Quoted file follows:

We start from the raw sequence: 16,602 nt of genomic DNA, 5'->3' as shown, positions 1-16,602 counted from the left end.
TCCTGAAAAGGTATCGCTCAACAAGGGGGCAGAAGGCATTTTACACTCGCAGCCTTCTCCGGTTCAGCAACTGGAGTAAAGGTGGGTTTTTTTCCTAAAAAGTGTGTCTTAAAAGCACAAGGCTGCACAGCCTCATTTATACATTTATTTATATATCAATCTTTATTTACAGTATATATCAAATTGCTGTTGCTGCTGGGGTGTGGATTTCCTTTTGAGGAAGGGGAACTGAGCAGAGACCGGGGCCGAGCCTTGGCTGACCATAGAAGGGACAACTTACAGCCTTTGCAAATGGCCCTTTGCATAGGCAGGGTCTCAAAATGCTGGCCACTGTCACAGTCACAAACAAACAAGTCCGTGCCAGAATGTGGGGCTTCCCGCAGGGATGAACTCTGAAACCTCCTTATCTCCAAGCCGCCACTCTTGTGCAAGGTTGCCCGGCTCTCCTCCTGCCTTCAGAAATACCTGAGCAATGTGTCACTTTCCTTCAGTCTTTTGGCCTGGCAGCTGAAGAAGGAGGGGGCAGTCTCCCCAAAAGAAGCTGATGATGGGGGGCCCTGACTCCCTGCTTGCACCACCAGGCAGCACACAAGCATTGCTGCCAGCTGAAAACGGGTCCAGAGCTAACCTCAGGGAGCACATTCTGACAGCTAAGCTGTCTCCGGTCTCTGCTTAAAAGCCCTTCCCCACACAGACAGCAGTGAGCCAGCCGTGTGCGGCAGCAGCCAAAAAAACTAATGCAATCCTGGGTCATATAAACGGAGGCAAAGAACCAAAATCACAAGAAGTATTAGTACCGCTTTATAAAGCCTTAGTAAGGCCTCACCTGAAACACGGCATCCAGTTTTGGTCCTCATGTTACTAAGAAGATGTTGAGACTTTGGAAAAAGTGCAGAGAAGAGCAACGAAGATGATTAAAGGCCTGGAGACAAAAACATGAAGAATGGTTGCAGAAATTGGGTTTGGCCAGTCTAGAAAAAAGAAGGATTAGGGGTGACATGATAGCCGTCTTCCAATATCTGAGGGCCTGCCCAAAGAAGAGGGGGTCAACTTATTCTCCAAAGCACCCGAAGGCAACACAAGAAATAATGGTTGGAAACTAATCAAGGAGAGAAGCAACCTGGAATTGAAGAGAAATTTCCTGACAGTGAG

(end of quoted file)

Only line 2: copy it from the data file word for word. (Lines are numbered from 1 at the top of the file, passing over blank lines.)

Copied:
TCCTGAAAAGGTATCGCTCAACAAGGGGGCAGAAGGCATTTTACACTCGCAGCCTTCTCCGGTTCAGCAACTGGAGTAAAGGTGGGTTTTTTTCCTAAAAAGTGTGTCTTAAAAGCACAAGGCTGCACAGCCTCATTTATACATTTATTTATATATCAATCTTTATTTACAGTATATATCAAATTGCTGTTGCTGCTGGGGTGTGGATTTCCTTTTGAGGAAGGGGAACTGAGCAGAGACCGGGGCCGAGCCTTGGCTGACCATAGAAGGGACAACTTACAGCCTTTGCAAATGGCCCTTTGCATAGGCAGGGTCTCAAAATGCTGGCCACTGTCACAGTCACAAACAAACAAGTCCGTGCCAGAATGTGGGGCTTCCCGCAGGGATGAACTCTGAAACCTCCTTATCTCCAAGCCGCCACTCTTGTGCAAGGTTGCCCGGCTCTCCTCCTGCCTTCAGAAATACCTGAGCAATGTGTCACTTTCCTTCAGTCTTTTGGCCTGGCAGCTGAAGAAGGAGGGGGCAGTCTCCCCAAAAGAAGCTGATGATGGGGGGCCCTGACTCCCTGCTTGCACCACCAGGCAGCACACAAGCATTGCTGCCAGCTGAAAACGGGTCCAGAGCTAACCTCAGGGAGCACATTCTGACAGCTAAGCTGTCTCCGGTCTCTGCTTAAAAGCCCTTCCCCACACAGACAGCAGTGAGCCAGCCGTGTGCGGCAGCAGCCAAAAAAACTAATGCAATCCTGGGTCATATAAACGGAGGCAAAGAACCAAAATCACAAGAAGTATTAGTACCGCTTTATAAAGCCTTAGTAAGGCCTCACCTGAAACACGGCATCCAGTTTTGGTCCTCATGTTACTAAGAAGATGTTGAGACTTTGGAAAAAGTGCAGAGAAGAGCAACGAAGATGATTAAAGGCCTGGAGACAAAAACATGAAGAATGGTTGCAGAAATTGGGTTTGGCCAGTCTAGAAAAAAGAAGGATTAGGGGTGACATGATAGCCGTCTTCCAATATCTGAGGGCCTGCCCAAAGAAGAGGGGGTCAACTTATTCTCCAAAGCACCCGAAGGCAACACAAGAAATAATGGTTGGAAACTAATCAAGGAGAGAAGCAACCTGGAATTGAAGAGAAATTTCCTGACAGTGAG